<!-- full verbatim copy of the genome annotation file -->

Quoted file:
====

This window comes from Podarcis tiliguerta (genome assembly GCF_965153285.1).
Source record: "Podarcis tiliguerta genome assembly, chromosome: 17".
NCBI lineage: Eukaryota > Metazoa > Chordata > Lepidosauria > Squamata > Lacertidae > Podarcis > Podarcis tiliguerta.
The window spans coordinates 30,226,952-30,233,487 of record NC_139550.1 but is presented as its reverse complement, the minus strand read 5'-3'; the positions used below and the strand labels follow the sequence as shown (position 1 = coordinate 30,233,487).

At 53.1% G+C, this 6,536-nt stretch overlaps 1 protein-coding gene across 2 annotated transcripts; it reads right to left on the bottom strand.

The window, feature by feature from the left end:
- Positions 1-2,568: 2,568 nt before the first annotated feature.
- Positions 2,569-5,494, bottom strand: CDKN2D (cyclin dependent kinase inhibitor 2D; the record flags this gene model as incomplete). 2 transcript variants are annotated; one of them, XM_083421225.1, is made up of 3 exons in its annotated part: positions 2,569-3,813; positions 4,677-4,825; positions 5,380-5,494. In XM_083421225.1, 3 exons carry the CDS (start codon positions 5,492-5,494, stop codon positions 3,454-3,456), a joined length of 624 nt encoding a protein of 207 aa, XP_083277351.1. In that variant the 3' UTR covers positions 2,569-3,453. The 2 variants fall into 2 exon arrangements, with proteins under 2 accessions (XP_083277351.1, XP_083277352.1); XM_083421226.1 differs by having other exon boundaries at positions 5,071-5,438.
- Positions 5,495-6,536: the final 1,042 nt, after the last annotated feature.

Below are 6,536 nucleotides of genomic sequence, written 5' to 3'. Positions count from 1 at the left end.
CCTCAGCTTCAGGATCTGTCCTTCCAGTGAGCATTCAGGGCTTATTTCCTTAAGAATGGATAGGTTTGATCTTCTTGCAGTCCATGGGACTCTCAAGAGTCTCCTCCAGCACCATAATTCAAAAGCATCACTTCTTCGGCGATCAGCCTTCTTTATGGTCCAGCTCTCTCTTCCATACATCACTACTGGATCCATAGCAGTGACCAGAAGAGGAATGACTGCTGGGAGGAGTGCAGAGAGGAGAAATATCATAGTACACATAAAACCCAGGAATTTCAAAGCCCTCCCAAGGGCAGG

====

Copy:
This window comes from Podarcis tiliguerta (genome assembly GCF_965153285.1).
Source record: "Podarcis tiliguerta genome assembly, chromosome: 17".
NCBI lineage: Eukaryota > Metazoa > Chordata > Lepidosauria > Squamata > Lacertidae > Podarcis > Podarcis tiliguerta.
The window spans coordinates 30,226,952-30,233,487 of record NC_139550.1 but is presented as its reverse complement, the minus strand read 5'-3'; the positions used below and the strand labels follow the sequence as shown (position 1 = coordinate 30,233,487).

At 53.1% G+C, this 6,536-nt stretch overlaps 1 protein-coding gene across 2 annotated transcripts; it reads right to left on the bottom strand.

The window, feature by feature from the left end:
- Positions 1-2,568: 2,568 nt before the first annotated feature.
- Positions 2,569-5,494, bottom strand: CDKN2D (cyclin dependent kinase inhibitor 2D; the record flags this gene model as incomplete). 2 transcript variants are annotated; one of them, XM_083421225.1, is made up of 3 exons in its annotated part: positions 2,569-3,813; positions 4,677-4,825; positions 5,380-5,494. In XM_083421225.1, 3 exons carry the CDS (start codon positions 5,492-5,494, stop codon positions 3,454-3,456), a joined length of 624 nt encoding a protein of 207 aa, XP_083277351.1. In that variant the 3' UTR covers positions 2,569-3,453. The 2 variants fall into 2 exon arrangements, with proteins under 2 accessions (XP_083277351.1, XP_083277352.1); XM_083421226.1 differs by having other exon boundaries at positions 5,071-5,438.
- Positions 5,495-6,536: the final 1,042 nt, after the last annotated feature.

Below are 6,536 nucleotides of genomic sequence, written 5' to 3'. Positions count from 1 at the left end.
CCTCAGCTTCAGGATCTGTCCTTCCAGTGAGCATTCAGGGCTTATTTCCTTAAGAATGGATAGGTTTGATCTTCTTGCAGTCCATGGGACTCTCAAGAGTCTCCTCCAGCACCATAATTCAAAAGCATCACTTCTTCGGCGATCAGCCTTCTTTATGGTCCAGCTCTCTCTTCCATACATCACTACTGGATCCATAGCAGTGACCAGAAGAGGAATGACTGCTGGGAGGAGTGCAGAGAGGAGAAATATCATAGTACACATAAAACCCAGGAATTTCAAAGCCCTCCCAAGGGCAGG